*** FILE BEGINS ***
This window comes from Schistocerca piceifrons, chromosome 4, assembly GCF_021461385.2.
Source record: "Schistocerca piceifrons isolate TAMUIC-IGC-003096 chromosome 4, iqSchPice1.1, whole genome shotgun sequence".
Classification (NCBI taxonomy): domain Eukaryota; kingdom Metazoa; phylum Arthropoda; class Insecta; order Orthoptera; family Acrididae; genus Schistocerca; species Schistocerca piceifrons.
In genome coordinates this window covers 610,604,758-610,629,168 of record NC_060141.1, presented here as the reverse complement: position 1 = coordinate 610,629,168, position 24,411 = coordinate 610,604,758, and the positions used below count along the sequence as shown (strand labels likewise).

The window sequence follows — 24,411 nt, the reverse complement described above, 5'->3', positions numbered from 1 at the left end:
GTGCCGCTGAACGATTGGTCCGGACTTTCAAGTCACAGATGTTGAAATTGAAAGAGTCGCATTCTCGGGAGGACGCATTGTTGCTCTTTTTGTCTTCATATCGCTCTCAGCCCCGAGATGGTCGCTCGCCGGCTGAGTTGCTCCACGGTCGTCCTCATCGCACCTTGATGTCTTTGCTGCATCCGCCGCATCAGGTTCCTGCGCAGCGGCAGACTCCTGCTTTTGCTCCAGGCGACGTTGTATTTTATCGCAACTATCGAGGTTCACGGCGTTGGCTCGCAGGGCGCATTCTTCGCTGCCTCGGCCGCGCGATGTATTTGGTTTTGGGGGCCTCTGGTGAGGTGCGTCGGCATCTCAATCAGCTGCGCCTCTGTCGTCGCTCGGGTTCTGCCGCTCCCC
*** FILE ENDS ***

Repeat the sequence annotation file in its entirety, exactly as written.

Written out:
This window comes from Schistocerca piceifrons, chromosome 4, assembly GCF_021461385.2.
Source record: "Schistocerca piceifrons isolate TAMUIC-IGC-003096 chromosome 4, iqSchPice1.1, whole genome shotgun sequence".
Classification (NCBI taxonomy): domain Eukaryota; kingdom Metazoa; phylum Arthropoda; class Insecta; order Orthoptera; family Acrididae; genus Schistocerca; species Schistocerca piceifrons.
In genome coordinates this window covers 610,604,758-610,629,168 of record NC_060141.1, presented here as the reverse complement: position 1 = coordinate 610,629,168, position 24,411 = coordinate 610,604,758, and the positions used below count along the sequence as shown (strand labels likewise).

The window sequence follows — 24,411 nt, the reverse complement described above, 5'->3', positions numbered from 1 at the left end:
GTGCCGCTGAACGATTGGTCCGGACTTTCAAGTCACAGATGTTGAAATTGAAAGAGTCGCATTCTCGGGAGGACGCATTGTTGCTCTTTTTGTCTTCATATCGCTCTCAGCCCCGAGATGGTCGCTCGCCGGCTGAGTTGCTCCACGGTCGTCCTCATCGCACCTTGATGTCTTTGCTGCATCCGCCGCATCAGGTTCCTGCGCAGCGGCAGACTCCTGCTTTTGCTCCAGGCGACGTTGTATTTTATCGCAACTATCGAGGTTCACGGCGTTGGCTCGCAGGGCGCATTCTTCGCTGCCTCGGCCGCGCGATGTATTTGGTTTTGGGGGCCTCTGGTGAGGTGCGTCGGCATCTCAATCAGCTGCGCCTCTGTCGTCGCTCGGGTTCTGCCGCTCCCC